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Peter Creevey

In the current literature on global warming and climate change, reforestation and the preservation of rain forest is high on the list of the most useful contributions any one individual, group or nation can make. This is well ahead of the potential benefits of carbon credit trading, which may run the risk of becoming another form of stock market trading, as did water rights in Australia. From this viewpoint Peter Creevey can feel justified in the choice he has made to use his time and energy in ‘rescuing’ trees wherever he has happened to be during his rather peripatetic existence of recent decades.

It started when he went to live in Queensland in 1997 seeking a warmer climate for a neurological parasitic infestation which he had contracted while serving in Bougainville, training trainees in community development and reconciliation. There he learned to live happily in a Toyota campervan and take opportunities to house-sit, in order to see Northern Australia in a leisurely way. Thus he became used to living without the clutter of household possessions, and realised that much of the ‘stuff’ that we humans spend our lives accumulating is simply not needed. His one regret is perhaps the lack of his valued books. He sees ‘living simply’ as more than a statement of faith and piety, for it reduces the drain on the world’s resources, cuts consumerism and, in Peter’s view, improves physical and mental health and life expectancy.
While in Australia he joined the Society for Growing Australian Plants, an activity which gave great contentment, and he has continued his interest in trees during the last few years, back in New Zealand, mainly Christchurch, while again dividing his time between house-sitting and living in a campervan. Wherever he settled for a time he found native trees and plants growing in situations where they could not possibly thrive; he would put them in pots if they were small enough, and transplant them into old milk cartons, then seek out better situations for them, encouraged by the thought that they would probably outlive him, possibly by many centuries, and help to maintain genetic and biological diversity and increase the oxygen supply for animal life. Without his own land on which to rehabilitate the tress, he donated them to Trees for Canterbury, and took part in planting days organised for reforestation projects. On a long term house-sit in Golden Bay, and another in Takapuna, he planted native bush, as also at the Quaker Settlement while taking part in Rosemary Morrow’s permaculture seminars. He has recently joined the Summit Road Trust in Christchurch, and the Quail Island Trust where he is helping to reforest some 31 hectares out of an 81 hectare total area of the island, as part of the overall development by the Department of Conservation. It is said that Parihaka rangatira Te Whiti was kept captive on Quail Island in the Lyttleton Harbour, which has served as a leper colony and quarantine station - for humans as well as the teams of huskies used in Antarctic expeditions. Now it is to revert to native forest and a destination for local residents, an inspiring transformation.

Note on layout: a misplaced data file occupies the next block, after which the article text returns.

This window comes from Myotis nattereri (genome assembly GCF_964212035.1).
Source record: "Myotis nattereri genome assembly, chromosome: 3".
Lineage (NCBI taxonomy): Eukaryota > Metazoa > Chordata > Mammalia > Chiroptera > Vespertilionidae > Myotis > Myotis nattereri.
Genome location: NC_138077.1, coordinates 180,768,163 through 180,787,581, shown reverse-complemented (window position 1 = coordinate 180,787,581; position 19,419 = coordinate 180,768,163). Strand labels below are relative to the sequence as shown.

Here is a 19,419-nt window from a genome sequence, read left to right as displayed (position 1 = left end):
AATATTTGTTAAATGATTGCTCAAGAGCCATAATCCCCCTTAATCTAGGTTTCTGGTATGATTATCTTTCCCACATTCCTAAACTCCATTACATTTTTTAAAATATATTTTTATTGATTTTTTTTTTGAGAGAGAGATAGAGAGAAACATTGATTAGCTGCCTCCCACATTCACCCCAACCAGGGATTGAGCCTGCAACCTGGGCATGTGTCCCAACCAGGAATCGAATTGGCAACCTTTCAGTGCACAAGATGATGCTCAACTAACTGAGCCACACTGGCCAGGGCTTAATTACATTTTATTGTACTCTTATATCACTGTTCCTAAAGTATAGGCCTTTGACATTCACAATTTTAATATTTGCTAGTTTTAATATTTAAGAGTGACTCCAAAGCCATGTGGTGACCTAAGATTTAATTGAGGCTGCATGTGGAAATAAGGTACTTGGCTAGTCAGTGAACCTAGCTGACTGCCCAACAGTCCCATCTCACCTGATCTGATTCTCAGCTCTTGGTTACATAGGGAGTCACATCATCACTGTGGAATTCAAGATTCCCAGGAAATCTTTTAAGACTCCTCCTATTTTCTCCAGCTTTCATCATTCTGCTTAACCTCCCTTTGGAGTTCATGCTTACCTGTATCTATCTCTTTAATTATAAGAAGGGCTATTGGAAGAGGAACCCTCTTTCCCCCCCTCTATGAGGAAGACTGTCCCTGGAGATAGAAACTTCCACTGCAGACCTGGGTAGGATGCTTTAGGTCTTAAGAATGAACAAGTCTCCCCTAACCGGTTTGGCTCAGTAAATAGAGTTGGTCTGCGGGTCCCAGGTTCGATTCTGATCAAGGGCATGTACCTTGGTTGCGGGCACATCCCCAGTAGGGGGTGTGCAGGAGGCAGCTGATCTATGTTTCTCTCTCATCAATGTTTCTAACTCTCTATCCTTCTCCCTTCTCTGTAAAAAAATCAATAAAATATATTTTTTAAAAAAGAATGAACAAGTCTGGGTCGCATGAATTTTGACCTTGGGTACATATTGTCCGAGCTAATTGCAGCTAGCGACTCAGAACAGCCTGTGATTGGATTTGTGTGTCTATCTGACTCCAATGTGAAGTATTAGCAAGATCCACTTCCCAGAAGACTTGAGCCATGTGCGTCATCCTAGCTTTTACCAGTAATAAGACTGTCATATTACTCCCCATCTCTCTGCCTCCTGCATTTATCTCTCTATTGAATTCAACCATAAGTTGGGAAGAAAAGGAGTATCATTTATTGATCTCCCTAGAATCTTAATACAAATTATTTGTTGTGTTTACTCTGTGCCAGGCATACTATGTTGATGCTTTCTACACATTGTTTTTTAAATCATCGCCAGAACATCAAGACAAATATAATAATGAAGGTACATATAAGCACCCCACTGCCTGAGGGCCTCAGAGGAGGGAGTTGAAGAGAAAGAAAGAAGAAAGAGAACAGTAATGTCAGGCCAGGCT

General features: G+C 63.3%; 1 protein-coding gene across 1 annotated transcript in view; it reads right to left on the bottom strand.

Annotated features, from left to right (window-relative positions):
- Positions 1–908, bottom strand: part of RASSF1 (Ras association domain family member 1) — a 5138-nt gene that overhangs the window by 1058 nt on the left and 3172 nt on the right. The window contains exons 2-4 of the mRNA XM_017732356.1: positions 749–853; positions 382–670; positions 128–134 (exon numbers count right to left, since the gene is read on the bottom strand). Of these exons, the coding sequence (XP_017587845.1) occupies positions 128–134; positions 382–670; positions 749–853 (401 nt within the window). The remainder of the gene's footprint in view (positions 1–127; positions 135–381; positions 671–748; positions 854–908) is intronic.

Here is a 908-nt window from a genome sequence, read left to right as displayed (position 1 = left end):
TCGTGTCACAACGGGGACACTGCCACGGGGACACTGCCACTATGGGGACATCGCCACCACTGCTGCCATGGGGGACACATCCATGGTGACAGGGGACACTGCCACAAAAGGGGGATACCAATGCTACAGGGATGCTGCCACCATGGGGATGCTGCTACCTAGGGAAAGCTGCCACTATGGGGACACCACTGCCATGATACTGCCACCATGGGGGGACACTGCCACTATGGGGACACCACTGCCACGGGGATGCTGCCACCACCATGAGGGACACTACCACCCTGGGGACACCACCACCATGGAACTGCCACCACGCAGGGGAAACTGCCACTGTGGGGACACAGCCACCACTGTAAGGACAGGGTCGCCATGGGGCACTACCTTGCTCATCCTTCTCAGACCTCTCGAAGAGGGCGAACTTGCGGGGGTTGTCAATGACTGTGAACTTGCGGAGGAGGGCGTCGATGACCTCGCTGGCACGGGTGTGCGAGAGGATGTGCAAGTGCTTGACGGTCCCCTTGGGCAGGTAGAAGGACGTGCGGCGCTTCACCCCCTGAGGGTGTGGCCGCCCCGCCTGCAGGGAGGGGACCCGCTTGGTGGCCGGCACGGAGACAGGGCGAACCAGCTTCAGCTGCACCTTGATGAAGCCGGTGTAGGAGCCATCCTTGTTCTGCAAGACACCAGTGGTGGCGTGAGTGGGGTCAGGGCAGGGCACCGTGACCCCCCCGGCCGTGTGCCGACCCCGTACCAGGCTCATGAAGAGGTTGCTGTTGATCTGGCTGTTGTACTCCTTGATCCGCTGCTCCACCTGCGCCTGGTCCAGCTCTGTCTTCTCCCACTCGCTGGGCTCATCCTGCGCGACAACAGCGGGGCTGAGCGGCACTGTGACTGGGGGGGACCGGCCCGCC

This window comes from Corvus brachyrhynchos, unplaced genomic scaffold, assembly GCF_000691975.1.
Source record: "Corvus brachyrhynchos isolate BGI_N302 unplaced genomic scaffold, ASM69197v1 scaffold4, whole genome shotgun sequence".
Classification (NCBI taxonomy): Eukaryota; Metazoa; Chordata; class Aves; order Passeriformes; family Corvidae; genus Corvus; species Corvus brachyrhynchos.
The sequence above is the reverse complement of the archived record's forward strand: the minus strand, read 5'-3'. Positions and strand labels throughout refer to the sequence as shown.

Since his teens Peter has been reading the scientific warnings about the impact of humankind on the planet, including the morbid Club of Rome report back in the 70s, and the writings of Schumacher, Lovelock, David Suzuki and others - all pointing to a growing crisis, but virtually ignored by the power elite of the world- politicians, masters of industry, bankers, manufacturers, merchants and retailers. It was his conviction that these writers were telling an unpalatable truth that led him to move away from his roots and explore widely, living alongside ‘third world’ cultures, spending many of his early working years as a journalist and editor in Samoa, and raising his children in the tropics, forgoing the trend of his contemporaries to settle down as professors and businessman, and to buy homes in tree-shaded suburbs, the ultimate target of those living in what the botanist Hugh Wilson calls ‘the car-infested swamp’ of Christchurch.
Peter’s more recent experience is that the impetus behind the warnings has begun to build up, with people like Michael Moore and Al Gore being given a little limelight and prime time. Even so, with a mass media trained in ‘balance’, every scientific pronouncement has been matched by an opposing message, negating the effect of the warning.
Now it seems that the facts about climate change, global warming, species extinction, peak oil, and the need for alternative methods of producing energy have gained a global momentum, and politicians are being forced by public opinion to take notice of the ‘smart cars’, house insulation, wind-power or tidal generation of electricity, even though such ‘green ‘energy generation depends on oil.
Peter sees two enormous difficulties ahead, the tendency of us humans to resist change until it is forced on us, and our refusal to recognise or address the glaring problem of over-population. When eco-refugees are saved as the oceans rise over-population is almost celebrated, while in countries without social security large families are vaunted as a possible guarantee of support for aging parents. We face a paradox in a society where the Hippocratic oath is respected, and resources and energy are directed into preserving and maintaining existing human life. The answers lie in permaculture and family planning.
Meanwhile Peter will go on rescuing and planting his trees, living very simply indeed, using his Gold Card for public transport on buses, ferries and trains, a most freeing experience, although he admits to finding cycling in a Christchurch winter harrowing in the extreme! He is also living without reliance on either car or campervan. His motivation sends a clear message to others.
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